A: Only 6 percent of the megaprojects constructed around the world are finished on time and within budget. We are one of the first projects in Mexico and the first of its kind to use BIM (Building Information Modeling). This methodology helps us use intelligent, connected workflows to help improve predictability and productivity. We also work closely with the project manager, contractors and supervision entities to develop management strategies.

NAICM is also a self-financing project. Recently, we issued Green Bonds for up to US$4 billion, which gives us a total financing of US$6 billion. The financing scheme is backed by the current airport’s excess cash flows and eventually by the new airport. Fortunately, the financing scheme is based on the TUA that is charged to most passengers, and is charged in dollars. This protects the private financing from the peso’s devaluation and volatility in the markets.

Q: What are the expectations for NAICM for the end of 2017 and into 2018?

A: 2017 was the year for big tenders and the beginning of construction. By the end of 2017, we will have already tendered around 85 percent of the project’s value with our most important projects awarded. These include the passenger terminal building, the air traffic control tower, runways 2, 3 and 6, the electrical substation and the ground transportation center, among others. The next two years will see the development’s consolidation as we will really be constructing these projects simultaneously. We will see harmony among the people, ground and machinery. These years will be the most constructionintensive so GACM can finish the project by 2020.

GACM is the owner of AICM and the concessionaire of NAICM. Once we inaugurate NAICM we will have to close AICM, which is 770ha. After constructing NAICM, GACM will be its operator. In the meantime, we are carrying out the required tests, in collaboration with the Mexico City government, to determine what we will do with AICM’s land.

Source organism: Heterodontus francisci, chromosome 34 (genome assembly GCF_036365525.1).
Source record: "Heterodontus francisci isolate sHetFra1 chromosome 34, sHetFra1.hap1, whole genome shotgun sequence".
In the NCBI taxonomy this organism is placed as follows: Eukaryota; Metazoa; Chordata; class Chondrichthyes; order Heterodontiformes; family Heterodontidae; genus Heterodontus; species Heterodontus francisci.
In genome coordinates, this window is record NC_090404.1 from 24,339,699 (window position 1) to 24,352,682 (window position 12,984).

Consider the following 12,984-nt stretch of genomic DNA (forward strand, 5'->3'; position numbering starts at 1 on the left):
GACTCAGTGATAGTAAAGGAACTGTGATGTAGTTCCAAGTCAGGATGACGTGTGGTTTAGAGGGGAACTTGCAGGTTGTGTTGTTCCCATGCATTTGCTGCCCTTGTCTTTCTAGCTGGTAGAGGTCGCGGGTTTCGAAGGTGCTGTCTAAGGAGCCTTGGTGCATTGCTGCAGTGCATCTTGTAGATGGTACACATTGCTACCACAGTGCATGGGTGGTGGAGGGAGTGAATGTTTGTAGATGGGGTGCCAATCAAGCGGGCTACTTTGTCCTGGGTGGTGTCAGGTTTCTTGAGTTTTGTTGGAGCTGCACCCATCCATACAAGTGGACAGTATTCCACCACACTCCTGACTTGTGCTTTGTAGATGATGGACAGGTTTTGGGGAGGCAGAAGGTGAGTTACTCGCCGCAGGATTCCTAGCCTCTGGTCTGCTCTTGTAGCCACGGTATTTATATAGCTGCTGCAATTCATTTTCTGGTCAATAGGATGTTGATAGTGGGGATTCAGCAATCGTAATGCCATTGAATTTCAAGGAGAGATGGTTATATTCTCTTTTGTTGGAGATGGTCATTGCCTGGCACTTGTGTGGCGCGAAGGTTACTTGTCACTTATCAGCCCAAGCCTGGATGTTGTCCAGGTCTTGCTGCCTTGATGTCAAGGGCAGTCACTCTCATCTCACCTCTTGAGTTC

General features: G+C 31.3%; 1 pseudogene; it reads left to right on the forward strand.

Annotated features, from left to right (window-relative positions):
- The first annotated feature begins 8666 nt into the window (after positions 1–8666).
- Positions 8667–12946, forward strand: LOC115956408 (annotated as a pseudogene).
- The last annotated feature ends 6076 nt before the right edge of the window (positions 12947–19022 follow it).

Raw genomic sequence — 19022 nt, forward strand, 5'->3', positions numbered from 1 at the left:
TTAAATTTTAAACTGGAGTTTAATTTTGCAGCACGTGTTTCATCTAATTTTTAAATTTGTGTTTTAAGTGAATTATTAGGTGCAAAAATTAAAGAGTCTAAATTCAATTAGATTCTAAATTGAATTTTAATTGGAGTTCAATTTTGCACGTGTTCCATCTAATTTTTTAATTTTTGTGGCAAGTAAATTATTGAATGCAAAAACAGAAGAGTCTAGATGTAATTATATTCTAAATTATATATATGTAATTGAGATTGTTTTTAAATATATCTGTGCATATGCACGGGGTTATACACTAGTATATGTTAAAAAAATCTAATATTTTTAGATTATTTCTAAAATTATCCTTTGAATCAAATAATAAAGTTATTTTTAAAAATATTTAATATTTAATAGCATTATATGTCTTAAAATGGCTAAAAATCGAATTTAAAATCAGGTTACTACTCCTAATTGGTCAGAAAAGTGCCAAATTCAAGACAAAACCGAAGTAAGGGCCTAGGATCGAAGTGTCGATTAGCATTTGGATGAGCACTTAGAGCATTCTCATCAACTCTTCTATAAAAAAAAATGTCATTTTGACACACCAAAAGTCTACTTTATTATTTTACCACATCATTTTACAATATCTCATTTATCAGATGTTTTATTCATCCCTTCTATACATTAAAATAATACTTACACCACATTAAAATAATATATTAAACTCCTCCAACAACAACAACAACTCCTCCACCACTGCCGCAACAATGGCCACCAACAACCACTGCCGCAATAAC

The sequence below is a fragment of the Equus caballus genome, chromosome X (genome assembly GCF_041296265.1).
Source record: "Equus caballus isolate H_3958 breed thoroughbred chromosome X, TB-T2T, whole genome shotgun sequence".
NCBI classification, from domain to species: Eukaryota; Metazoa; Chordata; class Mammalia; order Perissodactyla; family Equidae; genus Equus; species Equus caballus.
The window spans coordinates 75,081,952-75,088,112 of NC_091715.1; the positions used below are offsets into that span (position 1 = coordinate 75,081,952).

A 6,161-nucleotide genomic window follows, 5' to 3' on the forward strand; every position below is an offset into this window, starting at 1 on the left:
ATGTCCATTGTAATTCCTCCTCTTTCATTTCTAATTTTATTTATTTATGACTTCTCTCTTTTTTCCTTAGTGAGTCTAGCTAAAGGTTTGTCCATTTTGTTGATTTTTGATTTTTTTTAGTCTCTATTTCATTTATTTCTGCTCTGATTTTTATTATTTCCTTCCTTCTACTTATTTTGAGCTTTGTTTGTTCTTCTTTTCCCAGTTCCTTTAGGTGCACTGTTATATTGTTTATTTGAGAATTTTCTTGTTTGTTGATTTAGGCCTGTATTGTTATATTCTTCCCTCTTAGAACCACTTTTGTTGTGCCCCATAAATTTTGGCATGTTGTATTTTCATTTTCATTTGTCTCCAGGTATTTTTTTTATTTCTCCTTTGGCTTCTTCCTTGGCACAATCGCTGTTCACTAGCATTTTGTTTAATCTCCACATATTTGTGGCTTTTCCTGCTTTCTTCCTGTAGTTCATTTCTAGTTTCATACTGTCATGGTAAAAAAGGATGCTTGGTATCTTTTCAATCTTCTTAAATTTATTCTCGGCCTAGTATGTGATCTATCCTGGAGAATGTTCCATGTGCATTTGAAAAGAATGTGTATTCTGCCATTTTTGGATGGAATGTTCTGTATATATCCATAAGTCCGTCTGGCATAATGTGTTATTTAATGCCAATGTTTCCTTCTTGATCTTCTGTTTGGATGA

Q: What do you believe is the best future use for the AICM area?

A: I believe this land comprises a territorial reserve that is unavailable elsewhere in the State of Mexico; it is twice as big as Central Park. We cannot make a mistake, as we owe it to future generations to put the area to best use. In my personal opinion, we must consider the best practices of other countries when closing an airport and opening a new one. I find this a marvelous opportunity to build a smart and modern city that is environmentally friendly and that is directed to the potential middle class and to younger people.

I would avoid the excessive use of cars and instead have a great number of bicycle paths. I would also like to see a lot of technology and many universities to build a city of knowledge, as well as a place in which people can live where they work and in which they will find everything they need. This would be a happy city that can regain the style of the typical Mexican neighborhood, similar to La Condesa or La Roma. With the AICM land, we have the ideal place to achieve this goal, but we must come up with something completely out of the box, involving lateral thinking instead of duplication and making more of the same. We have a great opportunity here to build a masterpiece like we expect NAICM will be, but also an extraordinarily cultural space for our citizens.

Q: How are GACM and SCT ensuring the continuity of NAICM’s development beyond the presidential elections in 2018?

A: Funding is guaranteed by the placement of Green Bonds for US$6 billion. The contracts for the tenders are signed and construction is underway and advancing very quickly. We have contractual obligations with the bondholders and the contractors working on the construction of the new airport. Canceling the project would be a waste of money and it would imply the loss of thousands of jobs, sending the wrong message to the capital markets about Mexico’s obligations.